Here in the Wenatchee Valley, the walk will take place on September 8, from 8:30 to 10 a.m. at Pybus Public Market. In Grant County, the walk will be September 15, from 8:30 to 10 a.m. at Moses Lake High School. The Yakima walk will also take place September 15, from 8:30 to 10 a.m. at Sarg Hubbard Park.

To join the fight, join the Alzheimer’s Association at one of these walks. It’s an opportunity to be the change and the voice for those who are no longer with us.

 Jessica Arroyo, born and raised in the Wenatchee Valley, is a Medicare community liaison for Health Alliance, serving Chelan, Douglas, Grant, and Okanogan counties in Washington. During her time off, she enjoys spending time with her husband and infant son.

Remember September

Long View: Remember September

Try to remember the kind of September when life was slow and oh-so-mellow.

Many of you may remember this Andy Williams song from years ago. For me, it rekindled some fond memories of a younger time. Did you read the lyrics, or sing them (as I did)?

September is a time when we welcome autumn and say so long to summer. Living in the Midwest for most of my life, I love the change of seasons, especially this one! The shades of nature are a mixture of both summer and fall.

It’s a fun time in fashion when colors start to pop as wardrobes transition. It’s perfectly acceptable to wear plum opaque tights with a pastel-colored summer frock, a cozy navy sweatshirt with those favorite khaki shorts, or even a pair of gray light wool pants with some snazzy, strappy sandals! (Is white OK after Labor Day these days?)

One of the most prominent colors of the season that you will see displayed this month is purple. Did you know that purple is the official color of the Alzheimer’s movement?

September is Alzheimer’s Awareness Month, and here at Health Alliance, we participate in the Walk to End Alzheimer’s in many of our communities throughout Illinois. These wonderful walks are intended to raise awareness of the disease and to raise funds for care, support, and research. Alzheimer’s is an irreversible disease that progressively and slowly destroys a person’s memory and mental skills to the point of not being able to carry out the simplest task.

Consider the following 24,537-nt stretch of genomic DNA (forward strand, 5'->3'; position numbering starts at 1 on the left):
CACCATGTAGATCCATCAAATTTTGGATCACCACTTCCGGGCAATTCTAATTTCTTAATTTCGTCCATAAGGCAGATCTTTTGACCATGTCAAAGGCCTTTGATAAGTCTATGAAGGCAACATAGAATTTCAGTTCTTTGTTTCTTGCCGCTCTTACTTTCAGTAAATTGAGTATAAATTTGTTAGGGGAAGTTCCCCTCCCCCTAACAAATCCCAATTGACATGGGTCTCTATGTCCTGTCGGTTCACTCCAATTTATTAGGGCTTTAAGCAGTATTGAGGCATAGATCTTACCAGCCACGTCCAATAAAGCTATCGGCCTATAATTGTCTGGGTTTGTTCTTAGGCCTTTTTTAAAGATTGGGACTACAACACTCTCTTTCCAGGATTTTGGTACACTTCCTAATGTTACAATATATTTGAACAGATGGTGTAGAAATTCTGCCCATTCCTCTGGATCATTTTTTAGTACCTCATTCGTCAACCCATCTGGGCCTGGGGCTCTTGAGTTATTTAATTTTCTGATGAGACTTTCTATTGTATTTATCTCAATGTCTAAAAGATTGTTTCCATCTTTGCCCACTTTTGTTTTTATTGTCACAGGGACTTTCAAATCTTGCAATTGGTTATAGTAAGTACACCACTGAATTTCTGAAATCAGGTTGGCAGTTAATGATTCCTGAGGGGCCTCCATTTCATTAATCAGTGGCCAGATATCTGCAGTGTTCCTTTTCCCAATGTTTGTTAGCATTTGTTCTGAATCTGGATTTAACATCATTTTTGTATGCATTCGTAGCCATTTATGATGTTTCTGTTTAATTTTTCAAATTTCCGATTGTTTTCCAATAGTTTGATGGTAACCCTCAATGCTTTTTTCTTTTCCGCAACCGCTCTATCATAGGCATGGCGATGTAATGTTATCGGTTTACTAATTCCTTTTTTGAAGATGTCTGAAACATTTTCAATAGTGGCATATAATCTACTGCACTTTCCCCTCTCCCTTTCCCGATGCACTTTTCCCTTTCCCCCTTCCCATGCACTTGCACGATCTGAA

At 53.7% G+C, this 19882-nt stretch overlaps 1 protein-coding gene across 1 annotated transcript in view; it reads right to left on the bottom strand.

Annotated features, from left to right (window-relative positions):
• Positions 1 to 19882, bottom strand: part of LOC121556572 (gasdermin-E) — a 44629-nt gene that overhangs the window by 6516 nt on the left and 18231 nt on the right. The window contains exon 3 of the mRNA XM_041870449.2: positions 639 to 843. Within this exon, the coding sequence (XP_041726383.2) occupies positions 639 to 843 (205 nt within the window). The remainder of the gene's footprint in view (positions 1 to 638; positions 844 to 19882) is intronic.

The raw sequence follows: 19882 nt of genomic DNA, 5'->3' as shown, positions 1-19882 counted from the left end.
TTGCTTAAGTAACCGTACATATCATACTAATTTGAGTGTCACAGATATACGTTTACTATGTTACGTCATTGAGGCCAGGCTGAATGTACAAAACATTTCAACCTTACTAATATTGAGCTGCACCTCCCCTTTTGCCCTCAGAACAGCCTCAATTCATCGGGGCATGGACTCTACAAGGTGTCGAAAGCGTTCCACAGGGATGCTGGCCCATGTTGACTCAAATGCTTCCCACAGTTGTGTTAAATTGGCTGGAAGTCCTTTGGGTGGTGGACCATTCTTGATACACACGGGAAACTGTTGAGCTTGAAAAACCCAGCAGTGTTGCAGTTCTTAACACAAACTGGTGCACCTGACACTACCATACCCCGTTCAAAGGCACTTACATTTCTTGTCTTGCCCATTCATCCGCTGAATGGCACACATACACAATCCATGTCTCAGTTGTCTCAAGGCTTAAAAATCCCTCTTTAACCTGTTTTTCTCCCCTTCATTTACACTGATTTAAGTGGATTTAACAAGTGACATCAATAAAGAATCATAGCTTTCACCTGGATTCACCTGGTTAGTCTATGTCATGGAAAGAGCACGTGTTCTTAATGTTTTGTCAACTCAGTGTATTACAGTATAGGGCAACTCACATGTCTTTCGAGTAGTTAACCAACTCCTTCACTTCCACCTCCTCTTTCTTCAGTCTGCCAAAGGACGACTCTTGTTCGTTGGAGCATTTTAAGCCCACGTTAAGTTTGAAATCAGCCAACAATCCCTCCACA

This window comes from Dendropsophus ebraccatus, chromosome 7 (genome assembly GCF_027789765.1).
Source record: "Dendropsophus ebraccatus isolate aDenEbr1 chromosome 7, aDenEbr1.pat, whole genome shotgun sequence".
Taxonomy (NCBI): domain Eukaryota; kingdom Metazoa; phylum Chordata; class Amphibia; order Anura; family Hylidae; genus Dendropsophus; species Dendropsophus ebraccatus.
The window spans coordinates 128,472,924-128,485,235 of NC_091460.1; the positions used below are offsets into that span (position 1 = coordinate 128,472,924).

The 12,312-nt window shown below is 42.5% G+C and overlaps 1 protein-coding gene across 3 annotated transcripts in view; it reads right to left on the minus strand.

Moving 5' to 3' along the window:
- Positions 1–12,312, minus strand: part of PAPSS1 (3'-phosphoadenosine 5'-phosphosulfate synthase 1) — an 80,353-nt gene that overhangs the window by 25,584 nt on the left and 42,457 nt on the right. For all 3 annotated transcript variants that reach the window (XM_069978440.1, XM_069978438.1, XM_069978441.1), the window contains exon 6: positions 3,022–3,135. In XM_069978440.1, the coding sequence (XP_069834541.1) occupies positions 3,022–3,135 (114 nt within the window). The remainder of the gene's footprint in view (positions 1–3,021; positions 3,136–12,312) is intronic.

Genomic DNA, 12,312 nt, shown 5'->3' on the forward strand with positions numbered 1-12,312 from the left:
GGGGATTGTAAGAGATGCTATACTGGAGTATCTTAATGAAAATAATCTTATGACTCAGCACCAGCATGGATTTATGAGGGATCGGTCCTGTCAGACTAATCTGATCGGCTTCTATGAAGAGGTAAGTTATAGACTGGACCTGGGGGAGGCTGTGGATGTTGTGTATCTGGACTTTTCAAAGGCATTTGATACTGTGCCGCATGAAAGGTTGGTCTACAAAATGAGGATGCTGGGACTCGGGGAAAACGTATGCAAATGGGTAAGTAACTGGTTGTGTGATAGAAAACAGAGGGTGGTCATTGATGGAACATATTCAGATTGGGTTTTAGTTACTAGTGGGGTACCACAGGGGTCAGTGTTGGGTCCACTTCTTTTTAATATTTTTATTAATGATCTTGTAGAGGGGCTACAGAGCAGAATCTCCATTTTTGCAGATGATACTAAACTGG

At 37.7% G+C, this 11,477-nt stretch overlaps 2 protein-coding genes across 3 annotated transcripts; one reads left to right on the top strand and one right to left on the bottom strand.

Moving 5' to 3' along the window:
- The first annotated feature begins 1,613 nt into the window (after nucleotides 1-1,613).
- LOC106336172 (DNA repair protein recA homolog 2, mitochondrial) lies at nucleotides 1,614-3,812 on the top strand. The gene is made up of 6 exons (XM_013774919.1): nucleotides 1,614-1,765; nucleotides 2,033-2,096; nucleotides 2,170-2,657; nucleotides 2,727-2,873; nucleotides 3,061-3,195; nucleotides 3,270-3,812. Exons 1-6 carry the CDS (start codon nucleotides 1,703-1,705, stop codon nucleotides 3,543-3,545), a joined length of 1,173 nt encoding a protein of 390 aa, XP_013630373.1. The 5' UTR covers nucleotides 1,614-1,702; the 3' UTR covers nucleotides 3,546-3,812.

Finding a cure for this disease is the focus of Walk to End Alzheimer’s, and developing prevention along with treatment is part of the process. Check out the dates and towns for the 2018 walks near you. It’s a nationwide annual event, with more than 600 communities across the United States participating.

There are many way to help, even if you don’t want to walk. Take your first step and go the official website at Act.ALZ.org/Walk.

Here are some of the 2018 local walks where you may spot Health Alliance:

  • Champaign – September 22
  • Decatur – October 6
  • Mattoon – September 29
  • Bloomington/Normal – September 15
  • Peoria – October 13
  • Rockford – September 15
  • Springfield – September 22

Come up with your own transitional outfit to wear (maybe add a splash of purple,) and hope to see you at a walk!

Mervet Adams is a community liaison with Health Alliance. She loves her grandson, family, nature, and fashion.

Remember Veterans

Covered Bridge: Remember Veterans this Independence Day

Independence Day is almost a whole month away, but I am already looking forward to it because, you guessed it, the food. Barbecued chicken and ribs, potato salad, and deviled eggs, all in the same meal? It’s almost too good to be true. However, the holiday also moves me beyond just my stomach.